Broadford, Skye. Via Wikimedia Commons.

Easy peasy.

Nowadays, of course, you can travel by train nearly the entire way, then cross a bridge or hop on a ferry over the sea to Skye. I just might be inclined, however, to try to retrace the journey undertaken by thousands of adventurous Victorian tourists on my next trip across the Pond. Perhaps Helen would come with me, if I remember to bring snacks. And a good map. 🙂

Since I have mentioned my hike with Helen, I thought I’d share a couple of photos. I look far more exhausted, but in my defense I should like to point out that my picture was taken just after we hauled our middle-aged butts to the top of Walla Crag, while Helen’s was ever so kindly taken as we made our way down the other side.

Helen

Me.

A day on which I’m too lazy to write two blog posts

Happy Sunday, everyone! Today I’m over at Heart-Shaped Glasses, where I’m blogging about how I come up with settings for my novels.

Kendal Castle, Cumbria

I’ll be giving away an ecopy of one of my books to a randomly selected commenter, so stop by and say hey!

 

Winter Blog Hop – Merry Christmas!!

Wow–this Christmas season has been a bit of a whirlwind. Over the last 24 days of the Winter Blog Hop, we’ve seen new books and Christmas traditions, cat-butt coasters and ornaments, cookies and mince pies, buxom snow-women and silver bells. It’s been a blast and I thank all of my guests and my readers for joining me.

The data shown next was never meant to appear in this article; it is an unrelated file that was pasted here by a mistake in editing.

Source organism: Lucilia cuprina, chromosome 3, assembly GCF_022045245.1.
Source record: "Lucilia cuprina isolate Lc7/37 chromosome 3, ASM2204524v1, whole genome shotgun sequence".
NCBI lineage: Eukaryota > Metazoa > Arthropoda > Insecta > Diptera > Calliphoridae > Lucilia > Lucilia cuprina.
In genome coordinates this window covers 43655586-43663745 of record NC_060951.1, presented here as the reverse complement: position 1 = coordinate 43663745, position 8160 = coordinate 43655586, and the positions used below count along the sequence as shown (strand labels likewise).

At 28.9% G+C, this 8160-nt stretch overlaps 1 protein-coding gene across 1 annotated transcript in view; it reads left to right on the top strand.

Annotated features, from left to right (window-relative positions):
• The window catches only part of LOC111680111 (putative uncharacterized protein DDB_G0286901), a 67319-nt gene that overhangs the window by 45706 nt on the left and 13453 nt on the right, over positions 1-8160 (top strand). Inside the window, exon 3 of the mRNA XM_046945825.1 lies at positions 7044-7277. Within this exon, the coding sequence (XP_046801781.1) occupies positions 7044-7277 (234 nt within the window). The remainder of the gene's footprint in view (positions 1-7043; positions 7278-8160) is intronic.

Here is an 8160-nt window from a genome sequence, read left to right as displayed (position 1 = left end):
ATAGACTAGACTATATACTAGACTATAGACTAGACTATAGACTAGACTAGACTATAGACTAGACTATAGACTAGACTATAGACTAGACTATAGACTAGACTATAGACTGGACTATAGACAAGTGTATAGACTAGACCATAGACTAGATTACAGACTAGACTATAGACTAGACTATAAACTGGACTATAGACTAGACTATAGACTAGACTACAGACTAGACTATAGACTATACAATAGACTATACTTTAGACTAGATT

I’ll be taking the next week or two off of blogging but will (I hope) be rested and ready to start a fabulous 2017 full of new words and new challenges.

Wishing you and yours a wonderful holiday season full of love, laughter, food, and family, and a healthy, happy New Year.

 

Winter Blog Hop! Day 2 – Anni Fife

Welcome to day 2 of the Winter Blog Hop! Today’s guest is Anni Fife. Anni writes seriously steamy romance for The Wild Rose Press.

Hop on over to Anni’s blog, where she’s giving us Dani’s Inside Track on Online Shopping–For Fashionistas Everywhere!  A marvelously fun post about that time of year when she’s looking for life-saving shopping bargains so she can buy her holiday splurge outfits and fabulous party get-ups. Not to mention that must-have little black dress. 😉

Check out Anni’s latest sexy release, Luke’s Redemption, available now.

Visit Anni’s website and join Anni’s Posse to get regular updates and Bonus Treats, or find her on FacebookTwitter, Amazon, or Goodreads

It’s NaNovember so this will be short…

typewriter-801921_1920It’s NaNoWriMo–National Novel Writing Month–for many of us in the writing world, that crazy time of year when we are glued to our laptops for an entire month, even more antisocial than usual, vomiting at least 1667 words per day for a total of 50,000 by November 30. I’ve spent the latter part of this week catching up to the first part–Election Day put a wee hitch in my stride–but for the first time in several years I’m reasonably close to being on target to finish (knock on wood).